• Domestic use - widespread in the general population.
    • Commercial/Industrial use - building, textile and paper.
    • Confined space/inappropriate use and storage and skin contact.
    • Potential variations or non-adherence to use and storage by general public.
    • Possible cosmetic application to skin - Vinyl Acetate use in cosmetics in Australia not known, but may potentially be present in some nail varnish preparations.
  3. the toxicity of a substance:
    • Potential carcinogen, based on limited evidence of carcinogenicity in experimental animals.
    • Potential mutagen (limited evidence), which may be due to formation of acetaldehyde (hydrolysis under aqueous conditions).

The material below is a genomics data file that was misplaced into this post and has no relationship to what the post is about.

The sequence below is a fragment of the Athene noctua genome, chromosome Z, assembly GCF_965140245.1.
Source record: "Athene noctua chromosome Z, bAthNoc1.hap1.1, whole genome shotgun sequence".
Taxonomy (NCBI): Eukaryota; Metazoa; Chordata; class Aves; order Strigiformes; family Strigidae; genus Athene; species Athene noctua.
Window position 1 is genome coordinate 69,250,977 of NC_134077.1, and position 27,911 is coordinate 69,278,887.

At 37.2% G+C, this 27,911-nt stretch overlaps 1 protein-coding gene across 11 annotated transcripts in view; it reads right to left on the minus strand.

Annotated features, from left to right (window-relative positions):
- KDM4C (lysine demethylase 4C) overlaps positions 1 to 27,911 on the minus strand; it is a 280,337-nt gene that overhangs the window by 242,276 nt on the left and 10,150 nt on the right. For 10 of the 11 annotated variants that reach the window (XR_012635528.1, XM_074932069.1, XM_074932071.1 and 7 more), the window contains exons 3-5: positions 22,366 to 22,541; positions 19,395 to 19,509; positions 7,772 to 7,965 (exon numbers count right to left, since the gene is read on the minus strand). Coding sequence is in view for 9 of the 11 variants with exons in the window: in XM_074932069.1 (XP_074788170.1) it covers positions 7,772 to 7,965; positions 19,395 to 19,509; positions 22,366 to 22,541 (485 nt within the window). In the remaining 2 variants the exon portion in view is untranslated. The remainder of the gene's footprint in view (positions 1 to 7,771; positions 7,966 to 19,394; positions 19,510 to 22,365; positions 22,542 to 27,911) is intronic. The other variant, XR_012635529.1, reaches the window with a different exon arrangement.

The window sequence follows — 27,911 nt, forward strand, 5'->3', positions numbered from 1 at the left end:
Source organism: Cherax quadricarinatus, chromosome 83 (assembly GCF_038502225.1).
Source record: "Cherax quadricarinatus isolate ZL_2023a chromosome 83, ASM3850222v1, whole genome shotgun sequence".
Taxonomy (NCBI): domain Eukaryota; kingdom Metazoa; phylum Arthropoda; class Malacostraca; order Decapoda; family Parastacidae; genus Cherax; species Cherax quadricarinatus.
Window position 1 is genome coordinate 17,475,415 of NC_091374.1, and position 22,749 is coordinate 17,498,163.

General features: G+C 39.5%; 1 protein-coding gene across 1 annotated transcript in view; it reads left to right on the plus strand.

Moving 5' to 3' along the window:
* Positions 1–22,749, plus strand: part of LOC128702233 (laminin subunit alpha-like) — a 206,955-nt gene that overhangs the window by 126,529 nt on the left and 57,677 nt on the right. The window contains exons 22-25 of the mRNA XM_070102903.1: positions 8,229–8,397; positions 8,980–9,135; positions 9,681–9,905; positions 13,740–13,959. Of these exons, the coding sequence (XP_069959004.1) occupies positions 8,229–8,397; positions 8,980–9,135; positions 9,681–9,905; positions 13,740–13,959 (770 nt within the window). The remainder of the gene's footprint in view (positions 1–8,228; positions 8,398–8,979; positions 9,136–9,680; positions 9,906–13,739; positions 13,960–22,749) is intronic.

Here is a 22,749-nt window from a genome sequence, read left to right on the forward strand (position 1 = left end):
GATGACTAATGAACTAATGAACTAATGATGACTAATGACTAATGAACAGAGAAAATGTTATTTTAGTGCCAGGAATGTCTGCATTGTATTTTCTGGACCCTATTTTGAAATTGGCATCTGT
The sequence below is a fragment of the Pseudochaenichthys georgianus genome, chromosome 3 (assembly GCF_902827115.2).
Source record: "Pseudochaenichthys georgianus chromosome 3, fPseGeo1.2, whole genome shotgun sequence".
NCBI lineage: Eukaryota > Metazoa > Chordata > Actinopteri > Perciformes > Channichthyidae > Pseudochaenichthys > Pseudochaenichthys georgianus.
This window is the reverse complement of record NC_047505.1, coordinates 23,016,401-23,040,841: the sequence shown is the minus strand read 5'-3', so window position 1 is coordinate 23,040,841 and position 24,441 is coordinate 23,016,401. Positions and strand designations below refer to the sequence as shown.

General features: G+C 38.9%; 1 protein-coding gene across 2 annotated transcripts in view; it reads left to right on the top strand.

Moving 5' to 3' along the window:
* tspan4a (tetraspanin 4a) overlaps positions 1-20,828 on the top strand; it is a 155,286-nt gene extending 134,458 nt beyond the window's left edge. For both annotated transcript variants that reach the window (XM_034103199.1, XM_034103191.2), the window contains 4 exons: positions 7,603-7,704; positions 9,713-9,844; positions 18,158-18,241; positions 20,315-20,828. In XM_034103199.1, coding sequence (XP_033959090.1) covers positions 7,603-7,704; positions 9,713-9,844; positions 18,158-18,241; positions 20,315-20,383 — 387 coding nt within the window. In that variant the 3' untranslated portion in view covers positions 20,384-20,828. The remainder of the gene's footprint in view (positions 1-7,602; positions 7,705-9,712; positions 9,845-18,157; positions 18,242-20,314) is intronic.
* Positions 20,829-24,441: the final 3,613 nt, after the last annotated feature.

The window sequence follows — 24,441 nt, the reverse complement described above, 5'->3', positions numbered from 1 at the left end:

• Respiratory irritant.
    • Respiratory irritancy, genotoxic potential at high doses and carcinogenic potential
  4. the dosage, formulation, labelling, packaging and presentation of a substance:
    • Can vary depending on product type and use for domestic products and in industrial manufacturing.
    • Packaging and presentation as per proposed scheduling.
Delegate's considerations

The delegate considered the following in regards to this proposal:

  • Scheduling proposal;
  • ACCS-ACMS advice;
  • Public submissions received;
  • Scheduling Policy Framework (SPF 2018); and
  • Section 52E(1) of the Therapeutic Goods Act 1989 in particular: (a) the risks and benefits of the use of a substance; (b) the purposes for which a substance is to be used and the extent of use of a substance; (c) the toxicity of a substance; and (d) the dosage, formulation, labelling, packaging and presentation of a substance.

Footnotes

  1. ToxFAQsTM for Vinyl Acetate
  2. Electronic Code of Federal Regulations, Part 175-Indirect Food Additives: Adhesives and Components of Coatings.